Spring Lawn Care

Lawn Care for the Spring Season

Each year, as winter loosens it’s grip and the landscape starts to show small signs of life once again, we turn our thoughts to our lawns and how we can finally get that lush green grass we’ve always wanted.

However, most of us fight year after year without success, and sometimes it seems that the more effort we put into our lawns, the worse they look. This is most likely caused not by doing the wrong things, but by doing the right things at the wrong time and hurting our chances of getting a great looking lawn.

Having a lawn that is the envy of the neighborhood isn’t something that happens just because we water a little in the spring. Lawn maintenance is something we should be aware of all year, but springtime is where the real action happens.


Most homeowners shudder at the idea of raking in the spring. After all, the heavy raking we all did in the Fall was supposed to be the end of it for the year, right?

Raking in the spring is intended to control the unwelcome buildup of thatch. It also helps to identify any clumped areas of grass where snow mold has caused the blades to stick together, which will be a problem when we seed the lawn.

Raking in the fall is done primarily to clean up the leaves falling from the trees, but it also helps to rake deep enough to remove thatch as well. By raking well in the fall, it will actually make the spring raking easier.

Over seed, Not Overfeed

If you intend to over seed your lawn to repair bare spots, you should do so with a slow-release nitrogen fertilizer.

Remember that you will get great results if you seed in the late fall, because weeds won’t be competing with the grass, and that, combined with hitting the bare areas in the spring, will quickly bring your lawn to a lush green.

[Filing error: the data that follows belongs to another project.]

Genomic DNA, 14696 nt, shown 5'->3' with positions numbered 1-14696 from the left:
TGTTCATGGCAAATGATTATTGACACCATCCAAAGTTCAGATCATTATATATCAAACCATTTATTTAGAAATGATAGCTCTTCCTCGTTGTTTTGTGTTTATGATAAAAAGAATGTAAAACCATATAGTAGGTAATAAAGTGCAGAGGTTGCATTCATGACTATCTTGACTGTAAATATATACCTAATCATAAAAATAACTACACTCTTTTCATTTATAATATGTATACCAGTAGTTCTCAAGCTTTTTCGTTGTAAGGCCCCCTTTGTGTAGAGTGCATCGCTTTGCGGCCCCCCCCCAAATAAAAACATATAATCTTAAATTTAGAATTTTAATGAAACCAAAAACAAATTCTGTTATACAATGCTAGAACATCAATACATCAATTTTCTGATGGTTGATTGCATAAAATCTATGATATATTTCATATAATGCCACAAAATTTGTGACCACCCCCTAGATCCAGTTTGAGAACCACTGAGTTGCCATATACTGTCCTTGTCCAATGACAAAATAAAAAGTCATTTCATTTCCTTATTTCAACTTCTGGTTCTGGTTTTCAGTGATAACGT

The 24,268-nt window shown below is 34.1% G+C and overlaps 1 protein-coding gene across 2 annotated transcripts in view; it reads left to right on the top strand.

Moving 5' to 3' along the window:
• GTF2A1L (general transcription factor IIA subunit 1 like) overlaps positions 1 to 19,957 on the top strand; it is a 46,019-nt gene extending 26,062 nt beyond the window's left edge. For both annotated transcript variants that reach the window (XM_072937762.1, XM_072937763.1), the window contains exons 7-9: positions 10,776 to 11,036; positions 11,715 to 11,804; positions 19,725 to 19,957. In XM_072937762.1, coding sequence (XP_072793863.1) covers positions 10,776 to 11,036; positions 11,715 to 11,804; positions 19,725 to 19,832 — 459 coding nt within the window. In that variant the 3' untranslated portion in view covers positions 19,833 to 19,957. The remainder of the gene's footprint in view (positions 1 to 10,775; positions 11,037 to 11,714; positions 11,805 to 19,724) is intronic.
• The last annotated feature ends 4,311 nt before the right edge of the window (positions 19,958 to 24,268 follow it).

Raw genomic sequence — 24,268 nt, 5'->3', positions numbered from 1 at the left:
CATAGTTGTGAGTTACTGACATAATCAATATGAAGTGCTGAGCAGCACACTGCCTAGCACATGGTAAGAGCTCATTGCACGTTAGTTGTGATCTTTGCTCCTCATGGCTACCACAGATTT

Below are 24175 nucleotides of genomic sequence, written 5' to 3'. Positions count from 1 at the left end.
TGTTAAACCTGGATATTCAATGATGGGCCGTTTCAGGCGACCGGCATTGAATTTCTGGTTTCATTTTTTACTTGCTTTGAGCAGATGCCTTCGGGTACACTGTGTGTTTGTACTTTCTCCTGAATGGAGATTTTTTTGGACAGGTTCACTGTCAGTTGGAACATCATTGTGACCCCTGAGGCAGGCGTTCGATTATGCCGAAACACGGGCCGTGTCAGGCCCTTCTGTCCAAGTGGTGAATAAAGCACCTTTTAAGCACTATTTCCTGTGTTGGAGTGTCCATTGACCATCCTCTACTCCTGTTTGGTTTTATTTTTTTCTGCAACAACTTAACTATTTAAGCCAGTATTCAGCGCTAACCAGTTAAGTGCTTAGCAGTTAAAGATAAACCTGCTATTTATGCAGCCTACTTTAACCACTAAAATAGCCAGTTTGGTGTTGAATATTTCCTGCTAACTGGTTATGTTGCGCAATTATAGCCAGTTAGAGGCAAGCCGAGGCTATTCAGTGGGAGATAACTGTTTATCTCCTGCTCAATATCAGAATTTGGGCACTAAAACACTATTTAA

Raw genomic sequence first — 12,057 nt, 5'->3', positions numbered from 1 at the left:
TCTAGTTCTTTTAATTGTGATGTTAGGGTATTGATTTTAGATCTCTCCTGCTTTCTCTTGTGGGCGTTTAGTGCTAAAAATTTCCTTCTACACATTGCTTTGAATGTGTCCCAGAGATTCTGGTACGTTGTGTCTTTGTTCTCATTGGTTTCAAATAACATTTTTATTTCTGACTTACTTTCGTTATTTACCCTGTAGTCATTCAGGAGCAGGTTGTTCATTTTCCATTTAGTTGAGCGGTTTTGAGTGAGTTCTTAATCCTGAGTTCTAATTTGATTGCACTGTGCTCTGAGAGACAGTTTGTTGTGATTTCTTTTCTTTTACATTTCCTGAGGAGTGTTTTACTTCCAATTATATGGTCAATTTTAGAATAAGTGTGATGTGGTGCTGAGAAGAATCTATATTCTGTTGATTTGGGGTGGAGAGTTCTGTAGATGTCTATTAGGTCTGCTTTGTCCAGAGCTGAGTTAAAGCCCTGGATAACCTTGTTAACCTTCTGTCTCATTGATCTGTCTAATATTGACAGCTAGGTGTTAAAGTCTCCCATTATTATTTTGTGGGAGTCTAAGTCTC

About five weeks after over seeding, add a quick-release nitrogen fertilizer to really help the new grass get going.

In fact, go a little easier on the fertilizers in the spring because many times you are not only fueling the new grass, but fast-growing weeds as well. Do your heavier fertilizing in the fall.

Pesky Weeds

Weeds are the bane of our existence when trying to create a manicured lawn. Using a pre-emergent herbicide can help, but it’s best to know which type of herbicide is used for specific areas.

A pre-emergent is not a weed killer as much as it is as ‘weed preventer’, designed to keep the seeds from being able to germinate, and giving your lawn a fighting chance. By putting down a pre-emergent, it creates a barrier against weed growth that can limit the sudden spring explosion of the pesky plants. Once you place down a pre-emergent, do not aerate, since this will allow breaks in the barrier that weeds can work through.

However, most pre-emergents can actually cause problems for your lawn as well, so pre-emergents should generally be used only in areas where you want no weeds or grass, such as around shrubs or trees. Your best bet for getting rid of the weeds in the lawn itself is fall aeration, fall seeding and spring overseeding. Overseeding simply won’t work with pre-emergents.

The more familiar weed killers are ‘post-emergents’, but those are usually serious herbicides that will decimate any plant matter they come in contact with. These are the types used to eliminate dandelions growing through the sidewalk. While there are post-emergents that claim to only kill the weeds, it’s often risky and many people dislike the idea of overuse of chemicals.

Pulling weeds can be effective, especially if you can pull the entire root. Dandelions often need this kind of attack because they come back yearly. Many people avoid pulling weeds because it can be hard labor and often needs to be done several times over the growing season. Weeds grow quickly and one day of weeding simply won’t be enough to keep them at bay.

By understanding the best times to seed, fertilize and kill weeds, you can actually make your yard much greener in less time. Most people only plant seed in the spring and add water, baffled by why they continue to lose their yard to dandelions and thistle. If you follow these guidelines, your yard will soon become the plush, green carpet you may have thought was impossible.

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